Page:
LSU, though, does a little more than just line up and challenge offenses. The Tigers threw some tricks at Oregon in a 40-27 win, and they'll likely have some for West Virginia, too. Holgorsen knows that.
"I'm not saying they're vanilla by any stretch of the imagination,'' Holgorsen said. "Everybody breaks tendencies throughout the course of a game. I'm not saying we know exactly what they're going to do in specific situations. Those are going to change.
"I'm saying they're just good at what they do. It doesn't matter if it's a man situation or if it's a zone situation or if it's a man pressure or a zone pressure. They have the ability to do all that stuff and they have the ability to do all that stuff well.''
The Tigers are giving up just 47.7 yards per game on the ground and 207.7 yards total. Even with teams unable to run the ball, LSU is surrendering just 160 yards per game passing. Oregon threw the ball 54 times and gained just 240 yards in a game in which LaMichael James rushed 18 times for just 54 yards.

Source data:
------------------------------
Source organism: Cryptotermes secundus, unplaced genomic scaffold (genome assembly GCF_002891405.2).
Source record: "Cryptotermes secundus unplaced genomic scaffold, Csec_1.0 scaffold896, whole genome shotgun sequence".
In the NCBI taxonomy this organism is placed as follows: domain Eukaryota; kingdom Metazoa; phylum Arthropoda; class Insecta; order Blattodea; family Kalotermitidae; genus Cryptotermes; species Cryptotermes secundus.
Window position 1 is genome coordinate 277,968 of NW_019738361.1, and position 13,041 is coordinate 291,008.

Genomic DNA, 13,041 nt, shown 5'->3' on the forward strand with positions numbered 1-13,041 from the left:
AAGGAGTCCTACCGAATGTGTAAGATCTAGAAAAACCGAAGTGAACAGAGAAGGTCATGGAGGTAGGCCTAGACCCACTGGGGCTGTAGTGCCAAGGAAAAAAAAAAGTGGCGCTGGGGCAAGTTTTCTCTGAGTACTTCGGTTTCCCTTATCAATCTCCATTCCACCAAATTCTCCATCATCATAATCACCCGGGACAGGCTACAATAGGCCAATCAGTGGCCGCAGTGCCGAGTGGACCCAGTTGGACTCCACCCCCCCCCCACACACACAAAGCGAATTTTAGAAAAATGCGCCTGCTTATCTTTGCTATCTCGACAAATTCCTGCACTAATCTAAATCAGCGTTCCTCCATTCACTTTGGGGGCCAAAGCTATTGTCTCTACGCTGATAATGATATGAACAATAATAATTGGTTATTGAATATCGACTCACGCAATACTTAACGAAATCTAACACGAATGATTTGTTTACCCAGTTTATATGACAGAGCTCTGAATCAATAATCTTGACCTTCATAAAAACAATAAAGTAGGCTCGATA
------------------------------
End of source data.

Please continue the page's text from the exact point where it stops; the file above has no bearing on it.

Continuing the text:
But it is not an impenetrable force, or so Holgorsen hopes.
"The biggest challenge going against a defense that's good, talented and never out of position is you have to take advantage of the little space you have,'' Holgorsen said. "We're going to have to throw into receivers that are covered. We're going to have to run the ball into people that are filling gaps. We're going to have to sustain blocks a little bit longer. If they're playing zone coverage and we get a guy open in the middle, that hole's going to close relatively quick.
"The speed of the game is going to have to increase more than it did last week, and the tight space that we have to take advantage of offensively - we have to take advantage of it. But wherever the ball is, they get there real fast, and they're pretty aggressive once they get there.''
Reach Dave Hickman at 304-348-1734 or dphickm...@aol.com.